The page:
A new report from PwC has forecasted there will be 76,000 drones in the skies of the UK by 2030, and this will have big benefits for the UK construction industry. But there will always be a need for the human element, says Midland Pallet Trucks.
The report predicts that large-scale drone usage will save the construction industry somewhere in the region of£3.5 billion by 2030, as surveying work will come into the realm of the drone. Increasingly advanced technology and in-built tools will enable drones to survey a site 400 times quicker than a traditional survey team. At the same time, drones will also be able to provide improved photographic renderings of construction sites in 2D and 3D.
This will enable construction companies to lower their overall surveying costs and time expenditure, with a predicted 3.1 percent increase in overall productivity.
The report also suggests that rolling drone fly-bys will provide greater insight into ongoing projects via embedded cloud capabilities. The PwC report sees drones becoming a means for multiple stakeholders to see overall progress of a construction project, wherever they are. In instances of disagreements over progress and potential litigation, this drone-harvested information will provide insurance for companies in the form of hard data.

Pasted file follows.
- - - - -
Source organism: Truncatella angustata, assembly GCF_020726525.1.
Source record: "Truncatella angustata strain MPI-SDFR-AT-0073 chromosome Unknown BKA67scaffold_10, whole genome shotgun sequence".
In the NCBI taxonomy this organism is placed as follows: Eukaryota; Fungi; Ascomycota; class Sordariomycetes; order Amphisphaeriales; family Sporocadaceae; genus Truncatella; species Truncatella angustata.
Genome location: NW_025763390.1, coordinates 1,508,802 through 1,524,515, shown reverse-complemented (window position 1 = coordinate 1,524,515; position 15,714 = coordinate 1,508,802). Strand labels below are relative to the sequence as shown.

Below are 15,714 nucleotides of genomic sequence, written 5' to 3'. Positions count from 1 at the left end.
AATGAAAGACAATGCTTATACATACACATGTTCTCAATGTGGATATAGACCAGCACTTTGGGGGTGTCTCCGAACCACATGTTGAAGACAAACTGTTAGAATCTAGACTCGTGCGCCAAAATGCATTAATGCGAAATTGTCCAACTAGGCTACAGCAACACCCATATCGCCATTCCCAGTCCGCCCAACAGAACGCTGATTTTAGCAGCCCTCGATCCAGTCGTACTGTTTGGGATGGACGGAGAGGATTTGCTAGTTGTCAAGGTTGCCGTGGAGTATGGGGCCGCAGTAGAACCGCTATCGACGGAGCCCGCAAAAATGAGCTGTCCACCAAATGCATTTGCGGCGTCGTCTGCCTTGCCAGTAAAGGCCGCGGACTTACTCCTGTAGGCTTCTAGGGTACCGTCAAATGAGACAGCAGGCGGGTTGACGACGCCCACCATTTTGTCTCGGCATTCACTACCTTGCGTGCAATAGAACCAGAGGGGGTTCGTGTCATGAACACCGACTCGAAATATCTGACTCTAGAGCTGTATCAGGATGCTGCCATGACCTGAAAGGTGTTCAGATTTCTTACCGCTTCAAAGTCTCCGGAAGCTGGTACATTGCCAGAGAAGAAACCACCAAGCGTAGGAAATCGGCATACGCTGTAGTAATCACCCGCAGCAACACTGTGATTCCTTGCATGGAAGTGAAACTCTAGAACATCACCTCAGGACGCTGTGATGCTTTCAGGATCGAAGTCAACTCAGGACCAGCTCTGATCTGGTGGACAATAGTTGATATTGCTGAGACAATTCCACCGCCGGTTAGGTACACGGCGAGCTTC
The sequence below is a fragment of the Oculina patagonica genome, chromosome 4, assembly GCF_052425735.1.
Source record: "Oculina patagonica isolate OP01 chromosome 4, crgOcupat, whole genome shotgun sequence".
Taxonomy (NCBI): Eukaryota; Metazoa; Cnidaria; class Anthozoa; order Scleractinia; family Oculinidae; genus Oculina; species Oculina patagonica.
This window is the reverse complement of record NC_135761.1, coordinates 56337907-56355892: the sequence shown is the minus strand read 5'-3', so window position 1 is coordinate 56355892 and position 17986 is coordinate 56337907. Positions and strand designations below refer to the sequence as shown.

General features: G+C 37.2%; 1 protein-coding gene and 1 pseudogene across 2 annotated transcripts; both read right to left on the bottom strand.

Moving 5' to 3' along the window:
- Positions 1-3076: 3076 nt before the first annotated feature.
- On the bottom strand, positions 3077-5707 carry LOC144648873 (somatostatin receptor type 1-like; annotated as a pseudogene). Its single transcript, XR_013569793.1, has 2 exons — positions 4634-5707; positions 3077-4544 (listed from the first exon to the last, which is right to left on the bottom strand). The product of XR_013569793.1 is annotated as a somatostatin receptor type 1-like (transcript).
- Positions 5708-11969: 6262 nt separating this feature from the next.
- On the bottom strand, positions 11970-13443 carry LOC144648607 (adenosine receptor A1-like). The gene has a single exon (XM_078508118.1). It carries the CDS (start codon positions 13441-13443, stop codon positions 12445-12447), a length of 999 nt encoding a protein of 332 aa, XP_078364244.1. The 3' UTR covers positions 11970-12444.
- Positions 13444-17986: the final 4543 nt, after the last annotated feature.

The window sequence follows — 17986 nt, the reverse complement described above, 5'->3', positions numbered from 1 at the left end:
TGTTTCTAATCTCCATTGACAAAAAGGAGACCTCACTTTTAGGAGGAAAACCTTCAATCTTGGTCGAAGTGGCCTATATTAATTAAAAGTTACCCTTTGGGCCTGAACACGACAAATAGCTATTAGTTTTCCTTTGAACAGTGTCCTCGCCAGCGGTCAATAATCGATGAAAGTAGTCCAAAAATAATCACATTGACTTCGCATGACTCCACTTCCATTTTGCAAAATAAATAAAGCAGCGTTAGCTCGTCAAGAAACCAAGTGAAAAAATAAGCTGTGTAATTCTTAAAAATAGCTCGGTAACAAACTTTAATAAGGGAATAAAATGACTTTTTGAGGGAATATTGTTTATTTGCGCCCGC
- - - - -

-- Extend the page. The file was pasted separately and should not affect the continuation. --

Currently, drones are used in the construction industry to map work sites and assess what stage a project is at. In the future, they could become an integral part of most facets of construction, providing to-the-moment information and overview capabilities.
Phil Chesworth, Managing Director of Midland Pallet Trucks, had this to offer: “This is obviously great news for the construction industry – anything that can improve efficiencies and cut costs is always welcome – but this is still the future we’re talking about. The human elements will always be an important part of construction, and there’s no substitute for human ingenuity and hard work.
“Drones can’t do the heavy lifting that skilled workers are needed for. There will always bee a need for someone to scale an aerial lift platform and do the work only a person can do. Likewise, a drone can’t move goods from A to B on a hand pallet truck. It’ll be interesting to see how drones impact construction in the coming years, but there’s no replacement for the quick-thinkingof a trained, skilled worker.”